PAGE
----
The current issue of Resurgence magazine (published in Great Britain) contains an essay called "The Forgotten Map" by Manfred Max-Neef, who claims that the decisions humanity has taken in the past have led us to this place of global crisis. Since we got here by having taken the wrong path, the author suggests we should consider navigating the routes we previously discarded--if we want to arrive at a different place. The path we find ourselves on now , he says, is part of all the routes we did not choose. This holds true as much for individuals as it does for societies.
That has set me to thinking. What does it mean to take the road you had already chosen not to take? Is this even possible? Can we really take and not take the same road? Can we go back and revise the choices we made in the past? My conclusion is that sometimes it is possible to do this--to correct mistakes by a change of direction (a woman discovers she is married the wrong man, gets a divorce, and starts over)--but sometimes, it is not possible to reverse the consequences of a previous set of choices. As I've said at other points, some genies can't be put back in the bottle. Toothpaste can't be put back in the tube. Considering my own life situation, for instance, I understand that a combination of circumstances and conscious choices have conspired to my being alone as I grow older, something which at this point, no amount of rerouting can really alter.
The image that popped into my mind when thinking about all this was a chess board. Each time a player makes a move, it narrows the field for remaining choices, at least until that particular game is over, and somebody either wins or loses. There is no possibility for backtracking or changing a move once it has been made. To offer an analogy with the world situation, once the bus is headed over the cliff, can we still choose an alternative route? How many runic rethinks--of, say, consumer greed, cultural narcissism, the subprime mortgage debacle, or occupying Iraq, just for starters--are open to us at this point?
Virgil, that transrealmic surfer-dude alligator who loves to ride the cryptocurrents, tells me that since alligators have never aspired to wearing a diamond stud in each ear, they do not feel the same sense of menace humans do.
"Once man rose from the slime and began sauntering into cafes, he deepened his funk," Virgil explains. "Things might have turned out differently for the human race if molasses and bitumen had not been replaced by the mindset of money and world domination. Choices have dangers of their own; they tend to contract and get fewer."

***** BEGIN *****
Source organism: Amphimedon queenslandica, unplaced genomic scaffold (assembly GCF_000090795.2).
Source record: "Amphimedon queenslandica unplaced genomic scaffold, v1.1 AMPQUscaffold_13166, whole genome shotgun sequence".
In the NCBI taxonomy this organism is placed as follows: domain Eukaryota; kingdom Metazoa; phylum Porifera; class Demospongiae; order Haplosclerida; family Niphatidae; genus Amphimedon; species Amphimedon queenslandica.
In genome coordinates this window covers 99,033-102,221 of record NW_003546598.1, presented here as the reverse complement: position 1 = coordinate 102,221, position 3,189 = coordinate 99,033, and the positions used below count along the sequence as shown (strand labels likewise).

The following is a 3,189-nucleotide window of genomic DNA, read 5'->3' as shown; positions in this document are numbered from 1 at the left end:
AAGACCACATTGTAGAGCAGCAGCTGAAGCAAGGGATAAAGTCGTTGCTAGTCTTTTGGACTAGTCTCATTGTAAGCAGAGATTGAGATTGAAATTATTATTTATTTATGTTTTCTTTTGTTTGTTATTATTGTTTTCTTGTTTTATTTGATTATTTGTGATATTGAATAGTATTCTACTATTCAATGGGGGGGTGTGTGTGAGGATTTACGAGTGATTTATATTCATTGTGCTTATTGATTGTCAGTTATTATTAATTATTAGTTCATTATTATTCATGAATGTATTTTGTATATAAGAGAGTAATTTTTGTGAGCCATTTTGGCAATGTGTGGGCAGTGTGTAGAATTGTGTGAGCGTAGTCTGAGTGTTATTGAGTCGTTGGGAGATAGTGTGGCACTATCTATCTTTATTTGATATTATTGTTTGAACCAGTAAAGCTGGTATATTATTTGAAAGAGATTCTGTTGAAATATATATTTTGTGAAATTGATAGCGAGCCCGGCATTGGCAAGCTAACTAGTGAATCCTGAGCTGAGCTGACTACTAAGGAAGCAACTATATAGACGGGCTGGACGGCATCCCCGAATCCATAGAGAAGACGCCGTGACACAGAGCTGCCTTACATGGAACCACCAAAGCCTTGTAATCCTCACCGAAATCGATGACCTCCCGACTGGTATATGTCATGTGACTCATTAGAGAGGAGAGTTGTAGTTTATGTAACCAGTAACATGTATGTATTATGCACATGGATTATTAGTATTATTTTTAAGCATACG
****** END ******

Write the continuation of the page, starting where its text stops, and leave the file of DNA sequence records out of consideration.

Virgil thinks Barack Obama is in the best position to zap the remote--to change the station--because he never voted for the Iraq war and was opposed to it from the start. Whatever qualifications for "good judgement" might accrue from that decision, the real point is that OBAMA NEVER WENT DOWN THAT ROAD--and so his options to go in a different, more creative direction now are much more versatile than, say, John McCain's. McCain has staked his whole political identity on support for the war and on his alleged military acumen, so the option of more open-ended thinking is no longer open to him. He is too busy admiring his own accomplishments--stuck in a chess game configured by previous choices that have him solidly locked in. Inevitably, McCain will keep the heavy bells of war tolling no matter what, because the war is an adumbration of the values by which he lives. War is, after all, and as he likes to remind us at every turn, his SPECIALTY.
Anyone less locked in to that particular chess game, however, knows that the occupation of Iraq has created resistance--Iraqis have had enough of Western occupations and will continue to resist. There is no way to end this resistance without ending the occupation itself. Our presence there is the problem, not the solution. As long as we are there, the insurgency will continue to grow. So, if you wish to continue sitting among mattresses of the dead and beating an old tin can, cast your vote for McCain in the next election.